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Occurrence of Lily mottle virus on Lilium in Italy

May 2012 , Volume 96 , Number  5
Pages  771.1 - 771.1

D. Rizzo, L. Stefani, and M. Paoli, Regione Toscana, Laboratorio Servizio Fitosanitario Regionale, Via dei Fiori 8, 51012, Pescia (PT), Italy; S. Lazzereschi, B. Nesi, and S. Pecchioli, CRA-VIV Unità di Ricerca per il Vivaismo e la Gestione del Verde Ambientale ed Ornamentale, Via dei Fiori 8, 51012, Pescia (PT), Italy; M. Della Bartola and A. Materazzi, Dipartimento di Coltivazione e Difesa delle Specie Legnose “G. Scaramuzzi”, sez Patologia vegetale, Via del Borghetto 80, Pisa, Italy; and A. Grassotti, CRA-VIV Unità di Ricerca per il Vivaismo e la Gestione del Verde Ambientale ed Ornamentale, Via dei Fiori 8, 51012, Pescia (PT), Italy

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Accepted for publication 15 February 2012.

Lily mottle virus (LMoV), a member of the genus Potyvirus, is one of the main viruses infecting lily. Symptoms on lily differ according to the susceptibility and sensitivity of different cultivars and hybrids. They range from leaf mottle or mosaic, vein clearing, chlorotic and yellow streaking, leaf curling, and necrotic spots, to milder forms of leaf symptoms. Plants may even be symptomless at some stages of growth. A varietal collection of Lilium from the early 1990s is held in Pistoia Province (Tuscany, Italy) and is composed of Asian hybrids obtained from intraspecific breeding of commercial cultivars. During a survey conducted from May to June 2010, several plants showing vein clearing, leaf mottle, leaf mosaic, and reddish brownish necrotic spots were observed. Leaf samples from 60 symptomatic or symptomless lily plants, belonging to 20 cultivars, were collected and tested for the presence of LMoV. Samples were assayed by double-antibody sandwich (DAS)-ELISA and eight of them, belonging to four different cultivars, tested positive. Total RNA was extracted from 2 g of leaf tissue of every collected sample according to the protocol described earlier (3) and cDNA synthesis was performed with an iScript cDNA Synthesis Kit (Bio-Rad, Hercules, CA). Samples were tested by reverse transcription (RT)-PCR and real-time PCR assays using primers LMoV1 (5′-GCAAATGAGACACTCAATGCTG-3′) and LMoV2 (5′-CGTGCGTGAAGTAACTTCATAG-3′) designed to amplify 651 bp of the coat protein (CP) gene of LMoV (1). Results obtained with RT-PCR and real-time PCR exactly matched those achieved with ELISA assay, and the eight positive samples showed amplicons of the expected size. PCR products from five infected samples were directly sequenced from both directions and submitted in GenBank (Accessions Nos. JQ655106 to JQ655110). Our isolates share more than 99% nucleotide identity among each other. Comparison with other LMoV-CP gene sequences present in GenBank showed nucleotide identities ranging from 93 to 94% with LMoV isolates from South Korea (GenBank Accession Nos. GQ150683 to GQ150686), China (GenBank Accession Nos. EU348826, AJ748256, AJ564636, and AJ564637), Australia (GenBank Accession No. JN127341), and Japan (GenBank Accession No. AB570195). To our knowledge, this is the first report of LMoV on Lilium in Italy where this virus was already reported to infect escarole (2). Considering the economic importance of Lilium production as a flowering plant in Pistoia Province, and in several other areas of Italy, the report of LMoV present on lilies suggests the use of healthy propagation material and the adoption of preventive measures to avoid its diffusion.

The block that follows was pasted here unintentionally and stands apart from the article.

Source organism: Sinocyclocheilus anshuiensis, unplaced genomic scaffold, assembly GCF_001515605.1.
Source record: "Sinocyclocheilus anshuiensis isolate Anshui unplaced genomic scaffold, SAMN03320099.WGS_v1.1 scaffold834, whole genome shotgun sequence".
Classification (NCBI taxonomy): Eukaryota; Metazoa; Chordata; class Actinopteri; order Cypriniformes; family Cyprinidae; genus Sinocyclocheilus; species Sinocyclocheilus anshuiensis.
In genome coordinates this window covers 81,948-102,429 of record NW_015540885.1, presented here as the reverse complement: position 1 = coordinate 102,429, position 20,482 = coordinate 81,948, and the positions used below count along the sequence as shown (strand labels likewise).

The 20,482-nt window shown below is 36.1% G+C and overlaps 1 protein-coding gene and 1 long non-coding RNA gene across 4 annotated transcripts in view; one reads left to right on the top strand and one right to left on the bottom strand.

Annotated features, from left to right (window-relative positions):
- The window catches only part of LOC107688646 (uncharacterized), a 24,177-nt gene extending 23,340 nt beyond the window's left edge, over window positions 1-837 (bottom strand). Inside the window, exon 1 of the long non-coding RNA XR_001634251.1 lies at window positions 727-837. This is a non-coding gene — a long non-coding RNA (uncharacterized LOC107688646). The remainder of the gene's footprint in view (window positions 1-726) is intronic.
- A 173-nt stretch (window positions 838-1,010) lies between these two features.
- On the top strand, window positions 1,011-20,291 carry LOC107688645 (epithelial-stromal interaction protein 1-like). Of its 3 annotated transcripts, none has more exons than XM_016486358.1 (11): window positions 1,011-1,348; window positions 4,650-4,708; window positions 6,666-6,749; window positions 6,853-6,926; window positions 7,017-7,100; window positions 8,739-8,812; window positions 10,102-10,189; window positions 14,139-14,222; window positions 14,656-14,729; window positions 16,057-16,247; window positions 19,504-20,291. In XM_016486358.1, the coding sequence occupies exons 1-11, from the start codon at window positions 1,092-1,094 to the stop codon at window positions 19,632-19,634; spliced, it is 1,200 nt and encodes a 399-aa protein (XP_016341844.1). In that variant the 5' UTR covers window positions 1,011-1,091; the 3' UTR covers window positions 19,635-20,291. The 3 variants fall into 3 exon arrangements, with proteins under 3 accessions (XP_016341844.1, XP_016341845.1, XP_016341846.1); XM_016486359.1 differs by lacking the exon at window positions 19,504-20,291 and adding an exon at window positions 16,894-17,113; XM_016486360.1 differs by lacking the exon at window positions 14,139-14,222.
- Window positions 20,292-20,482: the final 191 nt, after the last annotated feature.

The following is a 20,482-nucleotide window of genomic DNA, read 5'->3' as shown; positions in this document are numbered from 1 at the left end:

References: (1) J.-H. Lim et al. Korean J. Microbiol. 45:251, 2009. (2) V. Lisa et al. Plant Dis. 86:329, 2002. (3) D. J. MacKenzie et al. Plant Dis. 81:222, 1997.

© 2012 The American Phytopathological Society